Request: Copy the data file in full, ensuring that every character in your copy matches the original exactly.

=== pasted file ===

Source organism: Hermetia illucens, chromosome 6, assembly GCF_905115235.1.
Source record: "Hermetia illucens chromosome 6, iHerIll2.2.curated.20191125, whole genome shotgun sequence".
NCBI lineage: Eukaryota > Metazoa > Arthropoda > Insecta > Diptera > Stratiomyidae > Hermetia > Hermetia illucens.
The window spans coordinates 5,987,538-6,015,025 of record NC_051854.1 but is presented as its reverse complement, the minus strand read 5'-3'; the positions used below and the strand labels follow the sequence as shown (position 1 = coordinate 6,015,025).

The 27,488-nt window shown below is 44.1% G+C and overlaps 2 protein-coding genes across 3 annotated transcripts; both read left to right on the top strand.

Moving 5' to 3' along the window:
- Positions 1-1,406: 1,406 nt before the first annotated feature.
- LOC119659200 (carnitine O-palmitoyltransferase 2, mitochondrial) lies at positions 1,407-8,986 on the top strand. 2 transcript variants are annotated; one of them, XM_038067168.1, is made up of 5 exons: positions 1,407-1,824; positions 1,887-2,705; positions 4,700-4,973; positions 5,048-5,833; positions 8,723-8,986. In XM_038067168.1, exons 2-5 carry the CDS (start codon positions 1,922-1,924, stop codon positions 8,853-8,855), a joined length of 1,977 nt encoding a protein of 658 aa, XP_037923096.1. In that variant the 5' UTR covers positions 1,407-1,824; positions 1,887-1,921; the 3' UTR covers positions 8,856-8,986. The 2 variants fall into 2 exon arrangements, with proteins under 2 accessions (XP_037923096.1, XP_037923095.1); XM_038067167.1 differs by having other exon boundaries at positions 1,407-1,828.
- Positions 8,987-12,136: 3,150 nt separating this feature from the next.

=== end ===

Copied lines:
Source organism: Hermetia illucens, chromosome 6, assembly GCF_905115235.1.
Source record: "Hermetia illucens chromosome 6, iHerIll2.2.curated.20191125, whole genome shotgun sequence".
NCBI lineage: Eukaryota > Metazoa > Arthropoda > Insecta > Diptera > Stratiomyidae > Hermetia > Hermetia illucens.
The window spans coordinates 5,987,538-6,015,025 of record NC_051854.1 but is presented as its reverse complement, the minus strand read 5'-3'; the positions used below and the strand labels follow the sequence as shown (position 1 = coordinate 6,015,025).

The 27,488-nt window shown below is 44.1% G+C and overlaps 2 protein-coding genes across 3 annotated transcripts; both read left to right on the top strand.

Moving 5' to 3' along the window:
- Positions 1-1,406: 1,406 nt before the first annotated feature.
- LOC119659200 (carnitine O-palmitoyltransferase 2, mitochondrial) lies at positions 1,407-8,986 on the top strand. 2 transcript variants are annotated; one of them, XM_038067168.1, is made up of 5 exons: positions 1,407-1,824; positions 1,887-2,705; positions 4,700-4,973; positions 5,048-5,833; positions 8,723-8,986. In XM_038067168.1, exons 2-5 carry the CDS (start codon positions 1,922-1,924, stop codon positions 8,853-8,855), a joined length of 1,977 nt encoding a protein of 658 aa, XP_037923096.1. In that variant the 5' UTR covers positions 1,407-1,824; positions 1,887-1,921; the 3' UTR covers positions 8,856-8,986. The 2 variants fall into 2 exon arrangements, with proteins under 2 accessions (XP_037923096.1, XP_037923095.1); XM_038067167.1 differs by having other exon boundaries at positions 1,407-1,828.
- Positions 8,987-12,136: 3,150 nt separating this feature from the next.